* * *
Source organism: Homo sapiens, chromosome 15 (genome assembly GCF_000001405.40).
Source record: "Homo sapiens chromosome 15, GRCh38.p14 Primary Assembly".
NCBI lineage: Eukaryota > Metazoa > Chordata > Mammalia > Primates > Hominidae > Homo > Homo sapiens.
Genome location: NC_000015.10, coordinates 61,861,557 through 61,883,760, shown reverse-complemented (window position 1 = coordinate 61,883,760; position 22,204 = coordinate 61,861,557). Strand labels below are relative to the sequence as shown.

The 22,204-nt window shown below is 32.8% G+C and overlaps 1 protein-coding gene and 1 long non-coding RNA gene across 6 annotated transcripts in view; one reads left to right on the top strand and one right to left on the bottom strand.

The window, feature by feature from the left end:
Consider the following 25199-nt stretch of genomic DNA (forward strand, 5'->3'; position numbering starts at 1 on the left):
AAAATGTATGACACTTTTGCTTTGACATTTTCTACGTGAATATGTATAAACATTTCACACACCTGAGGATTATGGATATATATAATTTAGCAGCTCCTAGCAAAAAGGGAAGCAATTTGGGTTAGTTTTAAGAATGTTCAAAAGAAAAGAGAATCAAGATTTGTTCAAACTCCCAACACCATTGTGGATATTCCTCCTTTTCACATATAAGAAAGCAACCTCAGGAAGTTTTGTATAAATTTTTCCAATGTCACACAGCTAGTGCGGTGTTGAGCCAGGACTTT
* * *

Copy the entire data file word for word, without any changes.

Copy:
Source organism: Homo sapiens, chromosome 15 (genome assembly GCF_000001405.40).
Source record: "Homo sapiens chromosome 15, GRCh38.p14 Primary Assembly".
NCBI lineage: Eukaryota > Metazoa > Chordata > Mammalia > Primates > Hominidae > Homo > Homo sapiens.
Genome location: NC_000015.10, coordinates 61,861,557 through 61,883,760, shown reverse-complemented (window position 1 = coordinate 61,883,760; position 22,204 = coordinate 61,861,557). Strand labels below are relative to the sequence as shown.

The 22,204-nt window shown below is 32.8% G+C and overlaps 1 protein-coding gene and 1 long non-coding RNA gene across 6 annotated transcripts in view; one reads left to right on the top strand and one right to left on the bottom strand.

The window, feature by feature from the left end:
Consider the following 25199-nt stretch of genomic DNA (forward strand, 5'->3'; position numbering starts at 1 on the left):
AAAATGTATGACACTTTTGCTTTGACATTTTCTACGTGAATATGTATAAACATTTCACACACCTGAGGATTATGGATATATATAATTTAGCAGCTCCTAGCAAAAAGGGAAGCAATTTGGGTTAGTTTTAAGAATGTTCAAAAGAAAAGAGAATCAAGATTTGTTCAAACTCCCAACACCATTGTGGATATTCCTCCTTTTCACATATAAGAAAGCAACCTCAGGAAGTTTTGTATAAATTTTTCCAATGTCACACAGCTAGTGCGGTGTTGAGCCAGGACTTT